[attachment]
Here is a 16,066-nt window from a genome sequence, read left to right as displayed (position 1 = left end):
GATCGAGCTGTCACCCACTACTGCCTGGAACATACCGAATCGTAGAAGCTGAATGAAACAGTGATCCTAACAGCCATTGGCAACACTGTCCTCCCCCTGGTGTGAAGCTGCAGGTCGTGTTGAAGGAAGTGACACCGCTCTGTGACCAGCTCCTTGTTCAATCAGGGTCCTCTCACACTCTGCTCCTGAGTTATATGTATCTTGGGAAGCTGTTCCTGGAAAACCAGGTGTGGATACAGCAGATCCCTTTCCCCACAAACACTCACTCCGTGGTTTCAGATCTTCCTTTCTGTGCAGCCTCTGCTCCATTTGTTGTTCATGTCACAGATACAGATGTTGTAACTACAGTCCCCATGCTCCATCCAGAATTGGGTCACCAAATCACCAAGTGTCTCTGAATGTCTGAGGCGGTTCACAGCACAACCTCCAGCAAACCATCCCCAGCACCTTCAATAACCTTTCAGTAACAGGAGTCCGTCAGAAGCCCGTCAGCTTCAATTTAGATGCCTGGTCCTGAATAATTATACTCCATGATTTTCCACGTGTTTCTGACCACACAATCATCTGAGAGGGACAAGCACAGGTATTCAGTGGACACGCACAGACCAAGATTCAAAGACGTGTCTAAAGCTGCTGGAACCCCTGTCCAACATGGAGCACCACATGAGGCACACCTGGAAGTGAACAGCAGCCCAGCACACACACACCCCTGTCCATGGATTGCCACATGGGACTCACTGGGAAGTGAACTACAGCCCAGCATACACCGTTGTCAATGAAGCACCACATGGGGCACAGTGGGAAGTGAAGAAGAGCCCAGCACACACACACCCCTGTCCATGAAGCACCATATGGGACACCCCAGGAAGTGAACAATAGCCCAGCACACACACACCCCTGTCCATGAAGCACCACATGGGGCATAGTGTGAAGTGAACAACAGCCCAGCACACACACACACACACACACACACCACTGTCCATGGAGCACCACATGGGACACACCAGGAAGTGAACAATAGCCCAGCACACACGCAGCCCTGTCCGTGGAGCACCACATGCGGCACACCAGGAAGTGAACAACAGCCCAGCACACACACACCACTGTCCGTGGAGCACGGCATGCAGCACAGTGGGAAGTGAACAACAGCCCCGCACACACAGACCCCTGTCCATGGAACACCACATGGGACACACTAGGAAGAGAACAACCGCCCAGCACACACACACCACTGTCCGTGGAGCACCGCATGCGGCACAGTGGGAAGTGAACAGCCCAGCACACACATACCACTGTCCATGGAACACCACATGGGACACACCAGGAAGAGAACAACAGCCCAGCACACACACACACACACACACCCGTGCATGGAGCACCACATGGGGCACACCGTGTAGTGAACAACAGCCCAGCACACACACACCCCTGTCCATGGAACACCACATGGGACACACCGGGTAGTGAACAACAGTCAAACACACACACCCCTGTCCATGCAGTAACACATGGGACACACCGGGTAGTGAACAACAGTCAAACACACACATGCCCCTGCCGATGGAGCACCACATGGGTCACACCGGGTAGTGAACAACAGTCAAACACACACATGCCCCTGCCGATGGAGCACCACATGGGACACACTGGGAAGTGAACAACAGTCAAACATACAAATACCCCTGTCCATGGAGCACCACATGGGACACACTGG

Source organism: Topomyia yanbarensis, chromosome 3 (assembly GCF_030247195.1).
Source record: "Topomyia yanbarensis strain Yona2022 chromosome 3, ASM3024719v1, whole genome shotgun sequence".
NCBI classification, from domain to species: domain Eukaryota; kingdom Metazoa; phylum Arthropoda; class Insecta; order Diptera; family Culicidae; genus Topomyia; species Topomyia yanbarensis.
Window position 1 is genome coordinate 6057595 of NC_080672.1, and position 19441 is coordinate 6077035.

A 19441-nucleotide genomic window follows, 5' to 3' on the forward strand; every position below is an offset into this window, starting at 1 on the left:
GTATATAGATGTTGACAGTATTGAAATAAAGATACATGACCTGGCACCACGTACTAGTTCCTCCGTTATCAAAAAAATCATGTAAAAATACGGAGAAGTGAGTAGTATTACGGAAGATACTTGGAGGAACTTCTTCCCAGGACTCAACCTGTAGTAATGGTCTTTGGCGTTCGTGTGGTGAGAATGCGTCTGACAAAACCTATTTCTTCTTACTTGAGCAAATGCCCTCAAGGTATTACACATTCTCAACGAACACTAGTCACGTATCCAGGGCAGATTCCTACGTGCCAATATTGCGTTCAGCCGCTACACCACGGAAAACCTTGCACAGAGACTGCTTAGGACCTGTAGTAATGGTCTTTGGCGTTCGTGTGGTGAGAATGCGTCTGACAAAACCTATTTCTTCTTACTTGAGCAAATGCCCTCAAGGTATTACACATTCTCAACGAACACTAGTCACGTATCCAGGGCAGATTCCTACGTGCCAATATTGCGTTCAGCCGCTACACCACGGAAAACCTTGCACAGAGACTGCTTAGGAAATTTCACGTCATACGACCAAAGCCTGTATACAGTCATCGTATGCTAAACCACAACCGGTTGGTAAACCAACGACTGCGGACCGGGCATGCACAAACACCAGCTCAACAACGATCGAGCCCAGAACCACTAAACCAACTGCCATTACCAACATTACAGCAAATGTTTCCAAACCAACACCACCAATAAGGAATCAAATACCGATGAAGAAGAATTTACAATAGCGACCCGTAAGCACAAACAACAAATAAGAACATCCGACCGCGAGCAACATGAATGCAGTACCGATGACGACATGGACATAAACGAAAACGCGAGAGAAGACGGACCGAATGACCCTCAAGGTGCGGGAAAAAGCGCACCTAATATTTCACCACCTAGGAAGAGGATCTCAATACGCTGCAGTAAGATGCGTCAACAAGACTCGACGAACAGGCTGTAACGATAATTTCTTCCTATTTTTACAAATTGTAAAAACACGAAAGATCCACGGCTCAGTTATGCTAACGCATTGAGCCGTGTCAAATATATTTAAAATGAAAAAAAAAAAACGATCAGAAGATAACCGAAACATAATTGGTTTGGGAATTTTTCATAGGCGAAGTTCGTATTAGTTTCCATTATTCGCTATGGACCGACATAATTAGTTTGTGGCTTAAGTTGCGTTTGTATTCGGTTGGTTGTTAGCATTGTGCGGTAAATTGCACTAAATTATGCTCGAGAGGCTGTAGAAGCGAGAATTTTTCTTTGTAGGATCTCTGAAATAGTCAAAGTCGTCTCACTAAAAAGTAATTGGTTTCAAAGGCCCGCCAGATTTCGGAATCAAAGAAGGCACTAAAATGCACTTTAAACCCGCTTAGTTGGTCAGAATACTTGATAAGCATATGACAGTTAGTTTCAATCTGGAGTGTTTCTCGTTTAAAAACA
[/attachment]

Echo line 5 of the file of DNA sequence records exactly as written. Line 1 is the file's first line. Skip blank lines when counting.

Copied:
NCBI classification, from domain to species: domain Eukaryota; kingdom Metazoa; phylum Arthropoda; class Insecta; order Diptera; family Culicidae; genus Topomyia; species Topomyia yanbarensis.